Third, the U.S.’s largest customers, Japan and South Korea, are set to dramatically reduce their LNG demand. In 2023, Japan’s LNG demand fell 8% and has declined at an average rate of 3% since 2014. IEEFA estimates that higher nuclear and renewable power generation could cause Japan’s LNG demand to fall by 27 million tons by 2030, nearly a third of its current imports. Many Japanese gas and power utilities have publicly acknowledged that they are likely to have excess LNG due to declining domestic demand. JERA, for example, has said it expects to divert supplies to other countries. Many Asian utilities have opened trading desks in Europe, hoping to trade more LNG rather than supply home markets.

South Korean LNG demand fell 4% in 2023. The country’s climate and energy targets suggest LNG demand could fall 20% by 2036, as LNG is displaced by increases in renewable energy. From 2021 to 2023, operating losses at Korea’s state-run power utility totaled over US$35 billion due to high LNG and other fossil fuel prices, adding financial impetus to reduce LNG dependence.

Fourth, LNG is just as harmful to the climate as coal. Arguments that the U.S. decision will harm Asia’s climate goals are founded on the false narrative that LNG is cleaner than coal. In fact, methane — the main component of natural gas and LNG — is a significantly more powerful greenhouse gas than carbon dioxide. At leakage rates of just 0.2%, natural gas can be as harmful to the climate as coal. In the U.S. Permian basin, leakage rates may reach upwards of 9%.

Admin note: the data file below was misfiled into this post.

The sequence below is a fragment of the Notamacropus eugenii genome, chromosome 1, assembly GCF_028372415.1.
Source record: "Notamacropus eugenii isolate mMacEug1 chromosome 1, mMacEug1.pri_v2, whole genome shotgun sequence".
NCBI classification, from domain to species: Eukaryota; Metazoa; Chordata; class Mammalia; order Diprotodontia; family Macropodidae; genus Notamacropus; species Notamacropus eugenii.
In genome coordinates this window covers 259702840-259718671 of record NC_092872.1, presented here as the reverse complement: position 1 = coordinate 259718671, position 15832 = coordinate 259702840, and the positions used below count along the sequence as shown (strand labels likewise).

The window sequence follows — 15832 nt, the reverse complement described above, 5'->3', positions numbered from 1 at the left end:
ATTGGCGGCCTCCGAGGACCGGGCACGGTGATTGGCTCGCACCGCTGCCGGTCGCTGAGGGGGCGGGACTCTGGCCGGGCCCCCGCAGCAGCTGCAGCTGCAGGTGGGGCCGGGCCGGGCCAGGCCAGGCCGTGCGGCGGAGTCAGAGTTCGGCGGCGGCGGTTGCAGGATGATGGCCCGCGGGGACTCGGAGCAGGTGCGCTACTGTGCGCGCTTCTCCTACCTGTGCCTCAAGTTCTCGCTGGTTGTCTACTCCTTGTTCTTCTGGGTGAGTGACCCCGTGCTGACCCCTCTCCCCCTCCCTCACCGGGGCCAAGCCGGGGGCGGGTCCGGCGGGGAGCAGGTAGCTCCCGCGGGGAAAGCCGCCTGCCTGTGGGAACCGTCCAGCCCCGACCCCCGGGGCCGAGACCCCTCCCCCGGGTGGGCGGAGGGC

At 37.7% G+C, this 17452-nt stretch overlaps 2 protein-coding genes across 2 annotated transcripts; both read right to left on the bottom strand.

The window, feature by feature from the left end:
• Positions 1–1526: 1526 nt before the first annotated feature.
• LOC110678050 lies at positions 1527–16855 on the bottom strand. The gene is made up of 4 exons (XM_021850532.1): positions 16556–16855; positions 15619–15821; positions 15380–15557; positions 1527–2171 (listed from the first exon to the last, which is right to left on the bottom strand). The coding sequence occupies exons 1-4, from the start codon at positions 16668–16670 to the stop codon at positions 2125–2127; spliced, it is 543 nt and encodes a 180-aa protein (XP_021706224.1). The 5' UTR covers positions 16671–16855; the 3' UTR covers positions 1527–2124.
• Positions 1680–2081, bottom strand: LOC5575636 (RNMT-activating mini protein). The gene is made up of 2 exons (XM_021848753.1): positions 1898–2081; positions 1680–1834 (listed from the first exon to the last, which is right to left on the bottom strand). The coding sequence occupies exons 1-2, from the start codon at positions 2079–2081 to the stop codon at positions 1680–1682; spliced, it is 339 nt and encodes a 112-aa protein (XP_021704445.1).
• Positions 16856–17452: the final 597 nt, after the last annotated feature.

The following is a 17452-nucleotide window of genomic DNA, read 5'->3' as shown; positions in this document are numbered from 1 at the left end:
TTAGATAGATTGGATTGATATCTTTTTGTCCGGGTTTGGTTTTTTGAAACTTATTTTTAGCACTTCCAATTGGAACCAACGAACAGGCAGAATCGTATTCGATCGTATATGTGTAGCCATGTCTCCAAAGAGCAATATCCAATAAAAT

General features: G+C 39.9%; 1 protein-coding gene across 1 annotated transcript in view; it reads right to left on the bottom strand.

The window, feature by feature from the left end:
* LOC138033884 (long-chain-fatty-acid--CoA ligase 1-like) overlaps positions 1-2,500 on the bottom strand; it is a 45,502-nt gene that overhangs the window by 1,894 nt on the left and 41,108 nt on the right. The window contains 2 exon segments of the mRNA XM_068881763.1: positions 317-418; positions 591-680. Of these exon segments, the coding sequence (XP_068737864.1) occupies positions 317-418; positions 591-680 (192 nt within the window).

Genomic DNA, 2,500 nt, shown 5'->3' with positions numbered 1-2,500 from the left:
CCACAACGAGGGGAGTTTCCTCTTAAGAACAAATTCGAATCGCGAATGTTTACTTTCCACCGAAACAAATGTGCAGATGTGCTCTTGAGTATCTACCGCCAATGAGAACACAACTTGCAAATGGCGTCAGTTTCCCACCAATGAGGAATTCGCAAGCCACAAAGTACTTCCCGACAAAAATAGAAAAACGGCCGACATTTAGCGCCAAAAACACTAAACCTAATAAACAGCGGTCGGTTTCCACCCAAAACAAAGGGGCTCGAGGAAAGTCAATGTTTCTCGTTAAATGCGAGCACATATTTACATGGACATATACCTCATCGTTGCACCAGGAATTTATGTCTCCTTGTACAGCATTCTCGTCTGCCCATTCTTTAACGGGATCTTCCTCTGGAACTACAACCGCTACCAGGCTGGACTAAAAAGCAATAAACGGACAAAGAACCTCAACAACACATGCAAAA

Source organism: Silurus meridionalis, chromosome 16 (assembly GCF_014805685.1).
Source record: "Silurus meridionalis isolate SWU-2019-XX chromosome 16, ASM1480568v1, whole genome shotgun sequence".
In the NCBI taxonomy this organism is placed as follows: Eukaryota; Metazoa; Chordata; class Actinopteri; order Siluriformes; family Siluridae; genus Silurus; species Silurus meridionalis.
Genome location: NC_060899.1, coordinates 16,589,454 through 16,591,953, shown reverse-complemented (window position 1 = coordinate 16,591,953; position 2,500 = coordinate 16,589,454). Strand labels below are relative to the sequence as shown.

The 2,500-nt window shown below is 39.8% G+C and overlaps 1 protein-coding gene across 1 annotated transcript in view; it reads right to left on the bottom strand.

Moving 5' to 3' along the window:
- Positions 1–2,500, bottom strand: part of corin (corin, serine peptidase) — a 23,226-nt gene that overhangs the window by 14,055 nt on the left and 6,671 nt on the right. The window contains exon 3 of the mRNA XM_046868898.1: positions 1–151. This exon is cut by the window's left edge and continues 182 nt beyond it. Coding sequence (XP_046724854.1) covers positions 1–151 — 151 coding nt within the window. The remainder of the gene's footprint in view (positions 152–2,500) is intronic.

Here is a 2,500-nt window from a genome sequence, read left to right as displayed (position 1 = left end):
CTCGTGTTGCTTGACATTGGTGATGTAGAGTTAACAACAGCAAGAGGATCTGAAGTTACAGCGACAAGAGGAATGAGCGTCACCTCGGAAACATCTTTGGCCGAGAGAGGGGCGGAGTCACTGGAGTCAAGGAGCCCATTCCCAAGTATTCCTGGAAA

Moreover, natural gas is not meaningfully displacing coal in Asia. In China, for example, natural gas and coal demand have increased in lockstep, since the fuels perform separate functions in the energy mix. As a cheaper fuel source, China consumes coal in energy-intensive industries such as electricity, cement, and steel, whereas natural gas serves more specialized roles. Elsewhere in Asia, net-zero goals leave no room for unabated coal or LNG. Utilities like Tokyo Gas have recently allowed LNG supply deals to expire, recognizingthe need to decarbonize.

Fifth, the largest LNG buyers from new U.S. projects are LNG traders, not end users in Asia. After Russia’s invasion of Ukraine, LNG traders made fortunes selling shipments to Europe. Since then, oil and gas majors and commodity traders have gobbled up LNG supplies from new projects and opened trading desks in target markets, hoping to maximize returns from LNG resales. In some cases, entire LNG export projects have been built solely based on purchase commitments from traders. In the U.S., estimates suggest that two-thirds of the export capacity already under construction will go to traders, not end buyers in Asia and Europe. These companies are effectively betting on their ability to resell LNG volumes at a markup over the long term.

In other words, it’s not Asia’s energy security and climate goals at risk from the U.S. decision, it’s the global oil and gas industry’s unquenchable thirst for profit.

Sam Reynolds

Sam Reynolds, a Research Lead with the Institute for Energy Economics and Financial Analysis (IEEFA), focuses on the economic, financial, and climate risks associated with natural gas and liquefied natural gas (LNG) infrastructure developments in emerging Asia.